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9/22/2017 12:11:25 AM
Posted: 1/17/2006 8:05:20 PM EDT
I've been shooting my AR since around august usually every other weekend or so and have about 2500 rounds fired through it. My accuracy has steadily improved over time to where I am right now.

My equipment:
DPMS 16" M4 with free float rail handguards

Current results:
I can make consistent 2-3" groups with as many shots as i want in slow fire at 50 yards, and put about 2/3 of my shots on a 5" Shoot N See at 100 yrds, again in slow fire. I fire sitting at a bench with my rifle supported on a bipod. I'm using stock iron sights with IBZ.

I've been spending a lot of time practicing my aiming, breathing and trigger squeeze. I think I'm getting to the point where I am not seeing much more improvement.

What I'd like to know is what kind of REALISTIC grouping I can expect with my setup? I'm a young guy with good eyes (about ready to head off to pilot school if that says anything). Even with my eyes the target and the front sight seem to blend at 100 yards.

If I can get significantly better, I would appreciate some advice on HOW to do so. Thanks for the help.
Link Posted: 1/17/2006 8:06:30 PM EDT
Start doing dry fire.
Link Posted: 1/17/2006 8:18:53 PM EDT

I'd say that, realistically, you should be able to put all of your shots in the 5" circle at 100 yards on a good day - with iron sights (if your eyes are still good).

I agree with the "dry fire" advice. When I was a kid (about 10 or 11), and first started shooting, I would spend a lot of time dry-firing, really practicing breathing and getting the trigger pull down.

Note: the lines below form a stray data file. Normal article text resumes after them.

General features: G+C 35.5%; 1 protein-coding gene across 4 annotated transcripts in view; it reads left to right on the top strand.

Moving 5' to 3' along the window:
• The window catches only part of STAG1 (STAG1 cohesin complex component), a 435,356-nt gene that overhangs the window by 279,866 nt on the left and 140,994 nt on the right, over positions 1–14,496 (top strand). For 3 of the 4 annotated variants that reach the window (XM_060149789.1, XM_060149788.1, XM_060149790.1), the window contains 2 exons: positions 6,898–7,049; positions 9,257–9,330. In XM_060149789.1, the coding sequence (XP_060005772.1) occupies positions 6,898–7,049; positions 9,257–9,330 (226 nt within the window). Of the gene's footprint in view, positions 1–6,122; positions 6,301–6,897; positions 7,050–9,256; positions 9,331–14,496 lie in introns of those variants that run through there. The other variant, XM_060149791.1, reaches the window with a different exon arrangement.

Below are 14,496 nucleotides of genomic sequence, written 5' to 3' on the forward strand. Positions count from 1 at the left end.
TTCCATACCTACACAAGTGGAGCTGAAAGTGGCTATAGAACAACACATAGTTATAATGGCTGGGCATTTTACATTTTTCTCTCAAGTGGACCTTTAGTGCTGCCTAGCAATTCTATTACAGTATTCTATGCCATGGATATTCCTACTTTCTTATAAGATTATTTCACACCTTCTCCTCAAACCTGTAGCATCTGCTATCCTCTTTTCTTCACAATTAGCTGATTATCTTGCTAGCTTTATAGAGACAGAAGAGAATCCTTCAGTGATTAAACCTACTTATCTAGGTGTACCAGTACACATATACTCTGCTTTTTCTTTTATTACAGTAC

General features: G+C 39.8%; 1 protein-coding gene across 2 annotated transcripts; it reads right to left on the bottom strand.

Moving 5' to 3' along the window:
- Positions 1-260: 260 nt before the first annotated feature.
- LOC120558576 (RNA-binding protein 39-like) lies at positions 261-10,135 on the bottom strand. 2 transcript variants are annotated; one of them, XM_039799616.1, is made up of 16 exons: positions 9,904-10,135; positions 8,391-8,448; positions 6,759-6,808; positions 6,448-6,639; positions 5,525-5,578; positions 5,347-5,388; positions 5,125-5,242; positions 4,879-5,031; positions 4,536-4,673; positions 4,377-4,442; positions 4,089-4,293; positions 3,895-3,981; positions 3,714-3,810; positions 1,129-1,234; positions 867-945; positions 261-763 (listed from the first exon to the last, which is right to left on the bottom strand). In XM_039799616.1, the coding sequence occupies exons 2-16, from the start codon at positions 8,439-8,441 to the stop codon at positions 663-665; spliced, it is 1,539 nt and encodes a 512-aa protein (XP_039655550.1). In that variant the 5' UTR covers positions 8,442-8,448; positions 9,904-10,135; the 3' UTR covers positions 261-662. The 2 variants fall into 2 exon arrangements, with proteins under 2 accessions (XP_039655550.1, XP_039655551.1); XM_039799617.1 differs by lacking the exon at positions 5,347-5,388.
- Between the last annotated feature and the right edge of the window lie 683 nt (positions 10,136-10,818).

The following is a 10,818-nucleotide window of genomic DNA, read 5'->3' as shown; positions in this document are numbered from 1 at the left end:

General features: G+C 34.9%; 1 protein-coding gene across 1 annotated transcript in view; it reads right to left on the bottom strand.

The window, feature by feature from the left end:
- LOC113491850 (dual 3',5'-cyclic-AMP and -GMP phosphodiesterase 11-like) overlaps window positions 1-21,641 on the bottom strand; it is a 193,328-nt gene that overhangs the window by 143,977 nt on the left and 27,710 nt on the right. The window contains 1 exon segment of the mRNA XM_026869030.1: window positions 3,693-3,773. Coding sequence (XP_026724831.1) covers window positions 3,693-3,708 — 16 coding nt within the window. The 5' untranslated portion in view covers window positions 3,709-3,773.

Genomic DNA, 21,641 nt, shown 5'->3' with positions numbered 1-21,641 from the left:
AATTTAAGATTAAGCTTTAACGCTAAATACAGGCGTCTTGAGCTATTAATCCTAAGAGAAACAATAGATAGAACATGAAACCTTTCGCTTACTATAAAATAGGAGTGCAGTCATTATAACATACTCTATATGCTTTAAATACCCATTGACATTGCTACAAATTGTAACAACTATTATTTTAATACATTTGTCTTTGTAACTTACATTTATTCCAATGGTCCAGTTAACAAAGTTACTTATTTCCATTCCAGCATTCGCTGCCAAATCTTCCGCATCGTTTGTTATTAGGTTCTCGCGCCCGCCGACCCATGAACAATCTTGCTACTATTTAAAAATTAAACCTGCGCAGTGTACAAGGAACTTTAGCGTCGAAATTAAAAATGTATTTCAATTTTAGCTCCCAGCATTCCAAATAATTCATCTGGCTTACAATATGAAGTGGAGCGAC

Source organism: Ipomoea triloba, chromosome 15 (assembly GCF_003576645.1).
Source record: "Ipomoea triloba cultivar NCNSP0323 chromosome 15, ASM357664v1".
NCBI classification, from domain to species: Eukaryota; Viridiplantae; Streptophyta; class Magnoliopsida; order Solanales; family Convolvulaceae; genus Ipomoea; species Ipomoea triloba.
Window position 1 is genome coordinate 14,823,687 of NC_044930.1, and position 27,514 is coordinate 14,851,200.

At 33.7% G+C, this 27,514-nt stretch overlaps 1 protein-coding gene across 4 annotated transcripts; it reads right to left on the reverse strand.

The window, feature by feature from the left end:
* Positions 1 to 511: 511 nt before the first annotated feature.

Link Posted: 1/17/2006 9:39:00 PM EDT
We use to teach 'minute of coffe cup' shooting in the 60's when I was in the Army. If you could keep your shots inside an area which could be covered by a coffer cup rim, you were shooting just fine.

Remember, combat shooting is also about getting a 'good enough' shot off 1st, not trying for a perfect shot and ending up second.
Link Posted: 1/18/2006 5:48:28 AM EDT

Originally Posted By USAF_Hop_N_Pop:
Even with my eyes the target and the front sight seem to blend at 100 yards.



This statement makes me wonder if you aren't losing focus on your front sight......if you do lose focus, your groups will open up.

My $0.02

Link Posted: 1/18/2006 6:01:45 AM EDT
[Last Edit: 1/18/2006 6:04:38 AM EDT by QUIB]

Originally Posted By USAF_Hop_N_Pop:
Even with my eyes the target and the front sight seem to blend at 100 yards.




You might be trying too hard. If I shoot too much I start to strain my eyes and my vision goes blurry. After that I get the same effect as your getting with your sights going blurry.

You might want to reduce your range time a bit. On average I shoot about 180-200 rounds per session. But you have to be complimented on your determination to better your shooting skills!
Link Posted: 1/18/2006 6:06:06 AM EDT
[Last Edit: 1/18/2006 6:09:20 AM EDT by Dorsai]
At 50yds from the bench, if you are using proper technique you should be able to keep your group the size of a quarter or better.

It's been a long time since I did high power competition, but as I recall, 200 yds was shot off hand standing and to be competitive, you needed to keep your shots in a 6" group or less.